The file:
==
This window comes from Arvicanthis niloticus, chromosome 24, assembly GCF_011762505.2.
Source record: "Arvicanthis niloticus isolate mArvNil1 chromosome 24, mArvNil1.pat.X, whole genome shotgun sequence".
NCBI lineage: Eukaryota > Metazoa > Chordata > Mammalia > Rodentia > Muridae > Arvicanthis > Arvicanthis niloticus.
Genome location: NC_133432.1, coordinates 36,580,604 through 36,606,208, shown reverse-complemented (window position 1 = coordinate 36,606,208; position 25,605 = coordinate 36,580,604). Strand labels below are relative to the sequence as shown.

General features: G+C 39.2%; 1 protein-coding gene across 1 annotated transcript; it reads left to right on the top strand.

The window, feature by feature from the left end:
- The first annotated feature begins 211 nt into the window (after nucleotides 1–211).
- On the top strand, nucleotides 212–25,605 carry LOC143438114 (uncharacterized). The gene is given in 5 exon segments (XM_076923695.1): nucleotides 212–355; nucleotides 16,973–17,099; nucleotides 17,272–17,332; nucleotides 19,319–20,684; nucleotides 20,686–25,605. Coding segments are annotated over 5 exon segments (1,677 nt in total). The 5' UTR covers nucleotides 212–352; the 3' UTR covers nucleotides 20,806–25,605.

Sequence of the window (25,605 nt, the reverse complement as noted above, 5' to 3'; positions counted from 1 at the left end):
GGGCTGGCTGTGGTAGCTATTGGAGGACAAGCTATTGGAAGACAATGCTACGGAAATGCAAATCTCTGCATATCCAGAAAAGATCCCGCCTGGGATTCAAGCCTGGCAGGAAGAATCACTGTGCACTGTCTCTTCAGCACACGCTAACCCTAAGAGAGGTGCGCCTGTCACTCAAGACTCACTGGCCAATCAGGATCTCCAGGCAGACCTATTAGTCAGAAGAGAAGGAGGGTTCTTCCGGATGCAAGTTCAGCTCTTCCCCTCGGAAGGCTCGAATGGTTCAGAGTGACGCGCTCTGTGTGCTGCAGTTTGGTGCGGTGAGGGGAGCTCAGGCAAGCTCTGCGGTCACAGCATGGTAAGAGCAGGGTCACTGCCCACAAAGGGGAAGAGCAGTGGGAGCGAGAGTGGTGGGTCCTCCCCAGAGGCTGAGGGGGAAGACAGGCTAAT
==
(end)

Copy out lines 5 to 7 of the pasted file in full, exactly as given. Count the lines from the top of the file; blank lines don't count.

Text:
General features: G+C 39.2%; 1 protein-coding gene across 1 annotated transcript; it reads left to right on the top strand.

The window, feature by feature from the left end:
- The first annotated feature begins 211 nt into the window (after nucleotides 1–211).